Korean companies often forget the fact that the company and workers are in a contractual relationship based on trust. It is difficult to find the value of ‘respect for cultural diversity’ in the corporate culture unique to Korean companies and discrimination due to the view of migrant workers as ‘cheap labor force’. The atmosphere of Korean society, where the term and value of ‘multicultural’ is used so narrowly to mean providing services to marriage immigrant women, their children, and their families, overlooks the importance of ‘respect for cultural diversity’ for migrant workers. It is true that there is also an aspect of making. These problems are particularly frequent in SMEs and small businesses with less than 30 employees.
Large corporations and migrant workers
So what about large corporations? Most Koreans recognize that migrant workers and large corporations do not have much contact. But in conclusion, it is not. A significant number of migrant workers are working through the aforementioned sea fighting trainee system and partner companies. According to a 2008 study on trainees from overseas investment corporations by the Metal Workers’ Union, Hanjin Heavy Industries, Daewoo Shipbuilding, Hyundai Mipo Shipbuilding, and GM Daewoo Changwon Plant were either introducing or hiring migrant workers through subcontractors. Since 1995, it has been introducing trainees through Woods GM, a local corporation in Uzbekistan, as a representative workplace for fighter trainees.
In the case of a large number of new recruits, 600~700 trainees worked, and it was found that in 2008, the local corporation paid $250 a month (approximately 270,000 won) to the trainees’ wages through the local corporation. Many large corporations are using the overseas trainee system to employ a large number of migrant workers as trainees.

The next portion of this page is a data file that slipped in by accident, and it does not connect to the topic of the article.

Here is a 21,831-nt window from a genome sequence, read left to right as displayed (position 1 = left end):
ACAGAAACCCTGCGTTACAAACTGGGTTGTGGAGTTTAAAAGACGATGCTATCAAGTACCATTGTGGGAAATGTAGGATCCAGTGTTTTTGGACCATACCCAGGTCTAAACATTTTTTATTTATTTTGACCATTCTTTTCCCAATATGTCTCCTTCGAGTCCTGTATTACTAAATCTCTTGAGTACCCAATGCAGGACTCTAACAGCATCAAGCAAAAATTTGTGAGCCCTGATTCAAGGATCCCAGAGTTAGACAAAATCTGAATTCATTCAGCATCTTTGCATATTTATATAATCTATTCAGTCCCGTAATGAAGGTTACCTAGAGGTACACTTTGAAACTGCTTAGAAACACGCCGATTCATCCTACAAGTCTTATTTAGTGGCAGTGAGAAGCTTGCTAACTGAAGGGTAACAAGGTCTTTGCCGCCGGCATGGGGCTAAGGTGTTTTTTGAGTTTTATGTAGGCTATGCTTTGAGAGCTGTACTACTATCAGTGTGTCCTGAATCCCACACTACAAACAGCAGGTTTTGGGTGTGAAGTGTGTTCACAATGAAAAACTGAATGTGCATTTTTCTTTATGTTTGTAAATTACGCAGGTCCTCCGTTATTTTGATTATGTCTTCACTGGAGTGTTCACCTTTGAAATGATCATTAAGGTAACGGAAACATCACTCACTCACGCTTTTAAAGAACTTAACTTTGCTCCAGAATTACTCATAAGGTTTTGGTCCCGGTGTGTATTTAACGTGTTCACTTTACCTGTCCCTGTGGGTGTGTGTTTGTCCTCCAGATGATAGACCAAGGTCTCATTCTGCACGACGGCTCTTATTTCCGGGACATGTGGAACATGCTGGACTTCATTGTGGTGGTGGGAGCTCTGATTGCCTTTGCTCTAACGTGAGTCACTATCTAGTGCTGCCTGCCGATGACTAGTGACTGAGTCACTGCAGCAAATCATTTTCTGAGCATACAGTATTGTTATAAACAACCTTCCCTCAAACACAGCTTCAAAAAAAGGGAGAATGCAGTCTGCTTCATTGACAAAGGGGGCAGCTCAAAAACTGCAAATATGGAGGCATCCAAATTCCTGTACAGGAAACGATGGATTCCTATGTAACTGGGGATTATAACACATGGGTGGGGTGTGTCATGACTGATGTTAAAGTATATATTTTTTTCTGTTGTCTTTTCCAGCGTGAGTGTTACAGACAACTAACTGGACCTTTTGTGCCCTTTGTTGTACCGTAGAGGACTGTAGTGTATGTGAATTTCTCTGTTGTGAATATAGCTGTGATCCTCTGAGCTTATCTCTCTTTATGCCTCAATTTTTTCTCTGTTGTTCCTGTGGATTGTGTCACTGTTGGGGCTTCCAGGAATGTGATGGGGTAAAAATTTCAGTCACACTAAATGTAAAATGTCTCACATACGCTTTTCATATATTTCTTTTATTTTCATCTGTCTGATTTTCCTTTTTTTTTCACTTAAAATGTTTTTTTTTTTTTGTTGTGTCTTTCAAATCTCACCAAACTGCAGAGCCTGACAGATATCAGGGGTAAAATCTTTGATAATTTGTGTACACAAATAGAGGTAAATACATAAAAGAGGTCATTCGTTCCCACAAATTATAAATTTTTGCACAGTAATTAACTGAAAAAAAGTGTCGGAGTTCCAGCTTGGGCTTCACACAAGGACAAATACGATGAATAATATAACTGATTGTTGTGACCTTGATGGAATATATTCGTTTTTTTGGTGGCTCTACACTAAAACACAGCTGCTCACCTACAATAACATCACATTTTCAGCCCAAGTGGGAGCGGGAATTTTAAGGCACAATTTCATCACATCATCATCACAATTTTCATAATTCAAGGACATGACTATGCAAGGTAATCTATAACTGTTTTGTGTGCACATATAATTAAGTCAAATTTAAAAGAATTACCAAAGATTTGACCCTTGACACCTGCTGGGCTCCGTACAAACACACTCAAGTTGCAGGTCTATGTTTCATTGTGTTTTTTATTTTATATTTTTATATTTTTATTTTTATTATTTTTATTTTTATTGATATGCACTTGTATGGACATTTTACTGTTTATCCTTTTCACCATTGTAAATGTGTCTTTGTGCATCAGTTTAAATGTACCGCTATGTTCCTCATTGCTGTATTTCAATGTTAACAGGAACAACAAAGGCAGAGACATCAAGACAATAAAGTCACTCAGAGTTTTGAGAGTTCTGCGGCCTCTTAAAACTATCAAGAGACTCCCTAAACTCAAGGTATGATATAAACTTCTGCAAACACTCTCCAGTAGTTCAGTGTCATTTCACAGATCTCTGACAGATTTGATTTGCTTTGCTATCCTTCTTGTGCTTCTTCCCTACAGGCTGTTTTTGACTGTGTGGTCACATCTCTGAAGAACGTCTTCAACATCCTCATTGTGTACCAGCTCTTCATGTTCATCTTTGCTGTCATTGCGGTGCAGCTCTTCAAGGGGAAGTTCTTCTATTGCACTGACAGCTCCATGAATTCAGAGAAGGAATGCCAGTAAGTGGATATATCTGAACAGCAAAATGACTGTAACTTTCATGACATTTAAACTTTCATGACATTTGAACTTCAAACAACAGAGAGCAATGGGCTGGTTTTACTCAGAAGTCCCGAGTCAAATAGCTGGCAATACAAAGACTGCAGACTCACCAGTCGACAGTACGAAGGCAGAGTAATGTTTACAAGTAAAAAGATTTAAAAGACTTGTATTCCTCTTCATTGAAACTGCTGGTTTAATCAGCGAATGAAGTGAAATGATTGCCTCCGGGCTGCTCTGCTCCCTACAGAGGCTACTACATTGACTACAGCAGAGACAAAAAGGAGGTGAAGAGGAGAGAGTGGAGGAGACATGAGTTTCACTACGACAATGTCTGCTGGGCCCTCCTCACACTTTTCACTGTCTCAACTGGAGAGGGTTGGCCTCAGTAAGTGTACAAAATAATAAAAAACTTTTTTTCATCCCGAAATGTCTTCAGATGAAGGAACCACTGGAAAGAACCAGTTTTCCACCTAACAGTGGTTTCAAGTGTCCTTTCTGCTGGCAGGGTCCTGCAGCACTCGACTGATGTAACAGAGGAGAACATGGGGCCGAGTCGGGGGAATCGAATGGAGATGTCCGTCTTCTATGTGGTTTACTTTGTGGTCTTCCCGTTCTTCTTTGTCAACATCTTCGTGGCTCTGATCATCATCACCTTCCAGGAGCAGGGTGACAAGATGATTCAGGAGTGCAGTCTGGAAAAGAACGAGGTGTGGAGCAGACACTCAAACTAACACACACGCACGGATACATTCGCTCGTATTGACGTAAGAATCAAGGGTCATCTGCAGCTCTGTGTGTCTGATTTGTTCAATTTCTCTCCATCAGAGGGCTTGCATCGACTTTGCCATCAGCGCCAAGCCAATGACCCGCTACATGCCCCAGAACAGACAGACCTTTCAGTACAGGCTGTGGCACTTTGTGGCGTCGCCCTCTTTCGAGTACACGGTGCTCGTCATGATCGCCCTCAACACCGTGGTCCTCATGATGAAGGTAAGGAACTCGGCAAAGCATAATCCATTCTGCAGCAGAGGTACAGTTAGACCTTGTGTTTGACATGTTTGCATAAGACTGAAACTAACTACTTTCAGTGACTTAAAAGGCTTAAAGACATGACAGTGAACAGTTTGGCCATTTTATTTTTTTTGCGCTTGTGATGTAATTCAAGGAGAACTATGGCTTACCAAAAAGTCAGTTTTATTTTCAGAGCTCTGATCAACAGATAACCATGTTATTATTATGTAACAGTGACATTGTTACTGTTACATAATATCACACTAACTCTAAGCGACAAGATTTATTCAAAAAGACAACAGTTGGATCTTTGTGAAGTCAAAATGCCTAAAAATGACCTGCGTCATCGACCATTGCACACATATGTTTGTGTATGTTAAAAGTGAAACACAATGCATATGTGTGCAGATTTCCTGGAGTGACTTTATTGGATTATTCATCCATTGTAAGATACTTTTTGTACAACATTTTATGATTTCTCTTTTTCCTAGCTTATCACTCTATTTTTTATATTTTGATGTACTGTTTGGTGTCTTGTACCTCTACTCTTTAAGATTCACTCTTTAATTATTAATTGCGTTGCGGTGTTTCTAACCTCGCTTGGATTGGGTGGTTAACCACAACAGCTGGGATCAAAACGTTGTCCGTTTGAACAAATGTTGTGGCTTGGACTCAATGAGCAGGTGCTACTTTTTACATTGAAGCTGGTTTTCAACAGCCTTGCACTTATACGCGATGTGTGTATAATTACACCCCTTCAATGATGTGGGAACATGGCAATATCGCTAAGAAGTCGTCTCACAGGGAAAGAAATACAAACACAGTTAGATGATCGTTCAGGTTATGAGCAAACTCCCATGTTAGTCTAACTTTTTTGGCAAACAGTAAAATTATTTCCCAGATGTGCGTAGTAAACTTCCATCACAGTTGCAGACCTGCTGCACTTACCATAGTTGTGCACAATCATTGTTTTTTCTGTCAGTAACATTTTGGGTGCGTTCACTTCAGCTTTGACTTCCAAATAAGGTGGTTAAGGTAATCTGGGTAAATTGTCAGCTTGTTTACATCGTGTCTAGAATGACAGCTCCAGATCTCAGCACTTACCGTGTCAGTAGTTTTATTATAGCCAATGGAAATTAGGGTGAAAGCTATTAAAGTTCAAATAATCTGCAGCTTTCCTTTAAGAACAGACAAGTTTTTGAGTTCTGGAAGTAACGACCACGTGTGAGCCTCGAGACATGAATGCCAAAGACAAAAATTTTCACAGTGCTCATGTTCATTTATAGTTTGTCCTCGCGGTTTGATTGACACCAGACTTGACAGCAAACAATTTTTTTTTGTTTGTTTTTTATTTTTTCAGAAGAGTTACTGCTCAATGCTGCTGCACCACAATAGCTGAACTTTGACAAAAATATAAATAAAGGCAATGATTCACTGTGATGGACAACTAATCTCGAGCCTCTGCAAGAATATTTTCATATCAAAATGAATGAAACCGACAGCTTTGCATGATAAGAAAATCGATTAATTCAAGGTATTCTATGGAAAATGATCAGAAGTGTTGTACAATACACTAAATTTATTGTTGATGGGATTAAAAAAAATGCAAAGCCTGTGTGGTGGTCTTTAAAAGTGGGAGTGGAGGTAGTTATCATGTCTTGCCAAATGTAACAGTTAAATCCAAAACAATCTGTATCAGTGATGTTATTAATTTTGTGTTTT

In particular, the Marine Fighting Training System utilizes the status of a ‘trainee’ to which the Labor Act does not apply in its entirety and loopholes in the system, and utilizes foreign workers for less than half of the minimum wage of domestic workers. It is a system that has been criticized for being an anti-human rights system. In particular, these trainees live in dormitories within a large-scale factory, so contact with the outside is blocked.
However, it is said that these large corporations are carrying out projects to support multicultural families in the name of social contribution. For example, GM Daewoo held a joint wedding for 11 couples of multicultural families and defectors in Incheon through the GM Daewoo Hanmaeum Foundation, and donated the ‘Matiz Creative’ vehicle to organizations that support multicultural families through the vehicle support project every year. are doing Companies that do not pay the minimum wage for migrant workers are jumping into multicultural family support projects to improve their image.
And GM Daewoo Changwon plant is said to be in charge of producing ‘Matiz Creative’ vehicles, which are also supported by organizations that support multicultural families. The irony is that vehicles produced by migrant workers for low wages of $250 are donated in the name of ‘support for multicultural families’. It cannot but be said to be an example of what ‘multiculturalism’ is like for large Korean companies.
Migrant workers and multiculturalism
Personally, I think the bubble of ‘multiculturalism’ occurred the moment the term ‘multicultural’ excluded 700,000 migrant workers (even if it was unintentional). Priority should be given to guaranteeing labor rights and eliminating discrimination against migrant workers, who make up the majority of all migrants in Korean companies and in Korean society. As a result, our society’s perspective on migrants will change. This is because understanding and respect for cultural diversity will begin right where they look at each other in an equal relationship. The field of work is the field of life. It is time to start ‘multiculturalism’ from the field of everyday life.
* This article was written for Salad TV.